Fuel Efficiency Remains Just a Talking Point - Pacific Standard

Fuel Efficiency Remains Just a Talking Point

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With gas prices soaring (at least until this week), SUV sales plummeting, and Toyota's announcement of plans to start building their popular hybrid Prius model in the U.S., it's a good time to be — or drive — a fuel-efficient vehicle.

So why aren't there more of them?

Historically presidents have had a lot to say — but sadly little to do — with encouraging American auto-makers to manufacture fuel-efficient cars.

In a statement made in 1975, President Gerald R. Ford declared that "the Nation needs long-term automobile fuel efficiency and emission control policies so that we can begin to build cars meeting responsible energy and environmental standards." Because of "potential health hazards" he instead pushed the extension of an emission standards deadline. Almost 20 years later President Bill Clinton announced the Clean Car Initiative, under which the government partnered with Detroit auto-makers General Motors, Ford, and Chrysler to research and develop "affordable, attractive cars that are up to three times more fuel-efficient than today's cars." The sentiment behind the announcement was good, but searching the initiative on the Web today yields no success story — only Clinton's original statement.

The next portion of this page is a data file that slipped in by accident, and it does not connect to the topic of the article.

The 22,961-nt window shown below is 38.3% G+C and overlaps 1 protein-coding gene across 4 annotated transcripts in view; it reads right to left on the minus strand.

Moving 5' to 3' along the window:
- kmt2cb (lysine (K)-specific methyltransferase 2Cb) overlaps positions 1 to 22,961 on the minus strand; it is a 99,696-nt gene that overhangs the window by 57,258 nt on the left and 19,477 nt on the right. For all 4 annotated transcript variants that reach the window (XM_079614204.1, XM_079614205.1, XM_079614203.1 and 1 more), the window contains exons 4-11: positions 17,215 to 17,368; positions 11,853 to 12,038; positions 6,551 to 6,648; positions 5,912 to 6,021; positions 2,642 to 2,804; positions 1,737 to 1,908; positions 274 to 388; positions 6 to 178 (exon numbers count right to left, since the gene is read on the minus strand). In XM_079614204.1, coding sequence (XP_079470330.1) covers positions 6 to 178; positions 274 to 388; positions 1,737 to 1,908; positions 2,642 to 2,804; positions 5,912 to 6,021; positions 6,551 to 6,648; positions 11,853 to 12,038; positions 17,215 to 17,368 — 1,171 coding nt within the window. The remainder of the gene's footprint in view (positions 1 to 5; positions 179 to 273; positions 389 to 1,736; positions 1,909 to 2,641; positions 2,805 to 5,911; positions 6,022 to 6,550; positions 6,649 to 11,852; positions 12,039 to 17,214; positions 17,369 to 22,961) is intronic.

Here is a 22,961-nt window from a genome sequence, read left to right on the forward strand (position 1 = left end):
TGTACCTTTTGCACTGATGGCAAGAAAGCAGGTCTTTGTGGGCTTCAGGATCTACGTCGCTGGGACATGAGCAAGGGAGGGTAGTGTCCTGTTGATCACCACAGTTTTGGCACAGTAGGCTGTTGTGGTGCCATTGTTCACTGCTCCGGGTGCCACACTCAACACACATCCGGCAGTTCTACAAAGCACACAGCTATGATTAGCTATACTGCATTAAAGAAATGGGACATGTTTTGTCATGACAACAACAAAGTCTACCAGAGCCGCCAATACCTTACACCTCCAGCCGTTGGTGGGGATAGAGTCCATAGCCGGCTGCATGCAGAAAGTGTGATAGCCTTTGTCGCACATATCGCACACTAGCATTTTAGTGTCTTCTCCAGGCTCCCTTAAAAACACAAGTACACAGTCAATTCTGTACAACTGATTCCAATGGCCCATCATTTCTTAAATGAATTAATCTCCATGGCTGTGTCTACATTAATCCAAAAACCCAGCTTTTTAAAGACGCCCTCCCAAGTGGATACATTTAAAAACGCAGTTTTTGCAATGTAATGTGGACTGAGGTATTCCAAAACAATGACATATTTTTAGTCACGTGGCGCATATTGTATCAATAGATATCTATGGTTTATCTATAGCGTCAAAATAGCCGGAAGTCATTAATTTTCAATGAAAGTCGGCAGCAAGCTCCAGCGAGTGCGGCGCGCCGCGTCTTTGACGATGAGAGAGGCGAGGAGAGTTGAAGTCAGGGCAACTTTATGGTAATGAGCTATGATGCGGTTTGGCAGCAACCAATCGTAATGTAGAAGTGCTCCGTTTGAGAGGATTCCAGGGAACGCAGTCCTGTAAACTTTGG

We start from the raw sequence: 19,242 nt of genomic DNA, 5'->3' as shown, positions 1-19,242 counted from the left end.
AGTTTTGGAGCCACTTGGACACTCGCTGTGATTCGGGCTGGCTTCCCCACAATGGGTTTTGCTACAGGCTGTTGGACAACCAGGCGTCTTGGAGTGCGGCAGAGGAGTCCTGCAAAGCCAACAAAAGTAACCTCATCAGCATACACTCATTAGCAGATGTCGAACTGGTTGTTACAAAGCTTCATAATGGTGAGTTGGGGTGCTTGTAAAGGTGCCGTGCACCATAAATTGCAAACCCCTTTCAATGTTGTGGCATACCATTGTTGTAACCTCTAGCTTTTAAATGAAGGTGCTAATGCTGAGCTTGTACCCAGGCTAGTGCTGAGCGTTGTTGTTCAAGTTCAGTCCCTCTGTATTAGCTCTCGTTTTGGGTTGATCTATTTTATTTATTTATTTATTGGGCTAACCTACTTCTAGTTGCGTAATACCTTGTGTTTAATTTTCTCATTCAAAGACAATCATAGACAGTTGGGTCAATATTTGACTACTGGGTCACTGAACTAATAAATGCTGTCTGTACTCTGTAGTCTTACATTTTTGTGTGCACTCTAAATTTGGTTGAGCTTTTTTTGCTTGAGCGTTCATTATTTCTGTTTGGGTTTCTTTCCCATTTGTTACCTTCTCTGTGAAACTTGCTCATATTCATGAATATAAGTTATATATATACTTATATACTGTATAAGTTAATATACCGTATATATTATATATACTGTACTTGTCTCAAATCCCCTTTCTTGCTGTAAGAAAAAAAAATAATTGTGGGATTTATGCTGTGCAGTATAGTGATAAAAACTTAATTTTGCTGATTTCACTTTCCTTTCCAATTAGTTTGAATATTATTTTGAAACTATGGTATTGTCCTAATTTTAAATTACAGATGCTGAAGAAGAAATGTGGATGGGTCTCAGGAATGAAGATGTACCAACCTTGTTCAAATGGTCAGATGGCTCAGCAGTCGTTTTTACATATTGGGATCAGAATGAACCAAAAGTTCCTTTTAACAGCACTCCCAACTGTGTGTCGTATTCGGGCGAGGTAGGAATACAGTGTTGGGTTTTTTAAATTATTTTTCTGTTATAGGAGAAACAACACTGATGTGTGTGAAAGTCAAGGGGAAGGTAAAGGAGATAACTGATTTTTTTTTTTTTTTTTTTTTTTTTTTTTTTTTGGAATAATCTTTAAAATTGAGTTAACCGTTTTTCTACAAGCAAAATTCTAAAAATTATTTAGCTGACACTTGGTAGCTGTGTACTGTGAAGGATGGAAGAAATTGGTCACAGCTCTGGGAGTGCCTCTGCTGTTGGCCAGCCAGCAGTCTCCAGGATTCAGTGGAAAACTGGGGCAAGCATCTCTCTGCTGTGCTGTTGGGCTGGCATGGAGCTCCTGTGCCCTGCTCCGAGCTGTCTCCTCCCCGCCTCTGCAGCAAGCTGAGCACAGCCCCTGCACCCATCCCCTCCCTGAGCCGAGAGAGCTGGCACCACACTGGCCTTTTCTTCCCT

Still gas prices continue to rise, it has been American car manufacturers — with their overabundance of SUVs and trucks and few fuel-efficient options — that have been hardest hit. It may not be classified as "attractive," but the Prius may have the last laugh after all.

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This post is one of a Miller-McCune.com series on intriguing, amusing, and memorable moments of the American presidency inspired by the American Presidency Project (www.americanpresidency.org) and running until the November election.

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